November 24, 2021
Since 1922, ADK has been teaching people how to explore and protect New York’s public lands and waters. Over that time, we have empowered millions of outdoor recreators by welcoming them into a community centered around education and stewardship.
This impact has been made possible thanks to generous donations from people like you. Here are five ways this support made a difference in 2021.
28,514 hikers learned how to protect alpine vegetation
In its 32nd year, the Adirondack High Peaks Summit Stewardship Program taught 28,514 hikers how to protect New York’s rarest ecosystem: the alpine zone. This brings the program’s total outreach to 613,998 hikers since 1989.
11,113 people were given Leave No Trace information at trailheads
With an estimated 100,000 people visiting the Heart Lake Program Center annually to explore the High Peaks Wilderness, ADK has stepped up its educational outreach through its Trailhead Stewardship Program.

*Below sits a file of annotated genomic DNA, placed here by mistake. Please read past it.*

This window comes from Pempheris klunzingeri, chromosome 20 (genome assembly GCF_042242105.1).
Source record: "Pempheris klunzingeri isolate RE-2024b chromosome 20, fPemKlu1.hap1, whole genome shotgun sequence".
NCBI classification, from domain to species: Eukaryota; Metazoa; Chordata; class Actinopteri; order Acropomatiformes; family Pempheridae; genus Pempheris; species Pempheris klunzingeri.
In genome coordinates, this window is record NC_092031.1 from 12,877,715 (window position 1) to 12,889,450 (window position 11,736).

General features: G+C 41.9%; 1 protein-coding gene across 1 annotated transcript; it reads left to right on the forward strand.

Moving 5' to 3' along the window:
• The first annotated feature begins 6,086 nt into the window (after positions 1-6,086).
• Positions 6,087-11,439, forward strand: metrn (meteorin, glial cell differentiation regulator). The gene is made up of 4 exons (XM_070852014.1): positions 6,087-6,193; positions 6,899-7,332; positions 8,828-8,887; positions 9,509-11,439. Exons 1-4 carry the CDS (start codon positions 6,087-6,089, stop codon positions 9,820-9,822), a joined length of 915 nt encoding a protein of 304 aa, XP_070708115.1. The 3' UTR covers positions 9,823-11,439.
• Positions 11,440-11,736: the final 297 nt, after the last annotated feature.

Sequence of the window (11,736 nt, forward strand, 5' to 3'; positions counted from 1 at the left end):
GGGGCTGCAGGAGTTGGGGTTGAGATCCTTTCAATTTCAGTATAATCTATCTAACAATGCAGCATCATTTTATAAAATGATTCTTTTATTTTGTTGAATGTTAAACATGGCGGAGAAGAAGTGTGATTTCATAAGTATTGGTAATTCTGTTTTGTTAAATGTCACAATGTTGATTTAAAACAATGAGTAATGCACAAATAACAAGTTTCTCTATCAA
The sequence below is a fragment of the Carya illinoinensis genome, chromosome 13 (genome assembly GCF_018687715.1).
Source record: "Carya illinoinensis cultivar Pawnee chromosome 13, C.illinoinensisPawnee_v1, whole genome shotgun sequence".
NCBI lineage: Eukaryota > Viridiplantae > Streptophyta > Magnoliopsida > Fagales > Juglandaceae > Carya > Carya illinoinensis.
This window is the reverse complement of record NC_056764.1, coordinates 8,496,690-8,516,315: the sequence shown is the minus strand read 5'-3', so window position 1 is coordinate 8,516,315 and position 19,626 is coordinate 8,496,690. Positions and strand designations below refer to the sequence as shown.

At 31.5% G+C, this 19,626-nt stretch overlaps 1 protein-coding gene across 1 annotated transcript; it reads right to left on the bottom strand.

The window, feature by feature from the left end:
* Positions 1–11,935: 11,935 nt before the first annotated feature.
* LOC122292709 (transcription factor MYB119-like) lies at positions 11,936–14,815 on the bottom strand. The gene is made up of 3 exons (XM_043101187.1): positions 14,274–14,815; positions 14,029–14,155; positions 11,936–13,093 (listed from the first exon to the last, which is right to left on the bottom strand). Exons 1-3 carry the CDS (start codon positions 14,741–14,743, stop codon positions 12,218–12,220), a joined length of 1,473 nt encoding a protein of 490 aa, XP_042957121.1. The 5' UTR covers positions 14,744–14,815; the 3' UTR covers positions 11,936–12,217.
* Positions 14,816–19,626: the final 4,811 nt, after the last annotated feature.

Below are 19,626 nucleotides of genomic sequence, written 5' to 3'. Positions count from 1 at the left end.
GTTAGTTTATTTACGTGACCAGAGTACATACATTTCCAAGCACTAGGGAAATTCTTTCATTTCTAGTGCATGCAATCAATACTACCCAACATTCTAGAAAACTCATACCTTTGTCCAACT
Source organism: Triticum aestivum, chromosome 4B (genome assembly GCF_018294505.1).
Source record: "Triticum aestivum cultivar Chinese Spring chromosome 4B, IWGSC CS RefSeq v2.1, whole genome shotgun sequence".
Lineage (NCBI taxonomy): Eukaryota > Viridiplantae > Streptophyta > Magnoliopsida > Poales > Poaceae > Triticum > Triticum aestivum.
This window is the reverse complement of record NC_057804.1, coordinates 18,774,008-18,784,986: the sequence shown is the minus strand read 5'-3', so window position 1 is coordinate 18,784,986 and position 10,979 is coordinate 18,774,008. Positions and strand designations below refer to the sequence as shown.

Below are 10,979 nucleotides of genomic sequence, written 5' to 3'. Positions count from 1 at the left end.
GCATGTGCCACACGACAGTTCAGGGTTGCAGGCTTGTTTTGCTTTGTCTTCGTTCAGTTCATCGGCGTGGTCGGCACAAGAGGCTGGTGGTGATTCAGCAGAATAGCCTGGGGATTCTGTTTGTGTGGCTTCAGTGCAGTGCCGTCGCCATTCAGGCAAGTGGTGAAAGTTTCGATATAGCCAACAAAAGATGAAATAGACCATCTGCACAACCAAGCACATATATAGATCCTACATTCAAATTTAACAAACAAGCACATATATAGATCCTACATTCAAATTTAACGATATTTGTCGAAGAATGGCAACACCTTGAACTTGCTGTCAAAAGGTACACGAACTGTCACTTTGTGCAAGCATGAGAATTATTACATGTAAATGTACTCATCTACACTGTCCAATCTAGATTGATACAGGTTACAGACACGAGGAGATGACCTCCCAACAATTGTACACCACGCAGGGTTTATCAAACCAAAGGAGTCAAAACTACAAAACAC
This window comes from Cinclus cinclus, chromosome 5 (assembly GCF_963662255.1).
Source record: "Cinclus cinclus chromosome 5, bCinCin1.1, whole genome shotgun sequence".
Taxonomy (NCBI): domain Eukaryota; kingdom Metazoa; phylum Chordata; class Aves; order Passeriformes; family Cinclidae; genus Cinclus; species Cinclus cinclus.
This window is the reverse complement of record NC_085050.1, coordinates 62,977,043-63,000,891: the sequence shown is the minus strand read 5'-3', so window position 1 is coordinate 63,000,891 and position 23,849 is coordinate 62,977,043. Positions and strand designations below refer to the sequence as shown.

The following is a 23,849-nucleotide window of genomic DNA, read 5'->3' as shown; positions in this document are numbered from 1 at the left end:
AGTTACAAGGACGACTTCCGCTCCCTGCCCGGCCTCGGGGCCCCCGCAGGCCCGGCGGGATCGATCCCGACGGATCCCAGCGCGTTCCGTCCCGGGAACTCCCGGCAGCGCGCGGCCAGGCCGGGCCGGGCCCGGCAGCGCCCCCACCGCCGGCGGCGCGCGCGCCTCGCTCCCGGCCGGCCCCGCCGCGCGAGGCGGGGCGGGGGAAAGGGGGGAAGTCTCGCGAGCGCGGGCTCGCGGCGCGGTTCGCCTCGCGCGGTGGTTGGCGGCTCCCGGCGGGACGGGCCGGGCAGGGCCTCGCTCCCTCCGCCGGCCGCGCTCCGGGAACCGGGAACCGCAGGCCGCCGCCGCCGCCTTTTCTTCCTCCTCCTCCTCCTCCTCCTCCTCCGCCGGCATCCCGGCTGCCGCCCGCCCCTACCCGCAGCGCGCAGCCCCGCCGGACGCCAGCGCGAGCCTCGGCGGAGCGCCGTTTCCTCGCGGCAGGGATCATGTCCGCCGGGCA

From Memorial Day to Indigenous Peoples’ Day, volunteers greet hikers at the trailhead and help them prepare for a safe and responsible outdoor experience. This year, they reached 11,113 hikers, bringing the program’s outreach total to over 45,000 since it started in 2017.
593 fourth graders discovered the outdoors
ADK is preparing the next generation for a lifetime of outdoor exploration through its school outreach programs: Marie L. Haberl School Outreach Program: Three Seasons at Heart Lake and Bringing Heart Lake to Your Backyard. This fall, 593 fourth graders—433 in-person and 160 online—participated and learned about responsible recreation, fall changes, and more.
299 trails and lean-tos maintained
Our 281 Trail Steward and Adopt a Lean-to volunteers took care of 201 lean-tos and 98 trails this year, ensuring that hikers had clear trails to follow and clean lean-tos to enjoy while exploring the backcountry.
6 trails built or repaired
In an era of climate change and increased use, ADK’s professional trail crew is creating sustainable, climate-resilient trails that will last for generations. This year, we worked on 6 major projects in the Adirondack Park, including a new trail up Mt Jo, a reroute in Avalanche Pass, and cairn building on the summit of Iroquois Peak.
None of this would have been possible without the support of people like you. Donors put tools in the hands of our professional trail crew, stewards on alpine summits, and educators in the backcountry. As we continue into our second century, we need your support to continue providing New Yorkers with the resources they need to have a safe and responsible outdoor experience.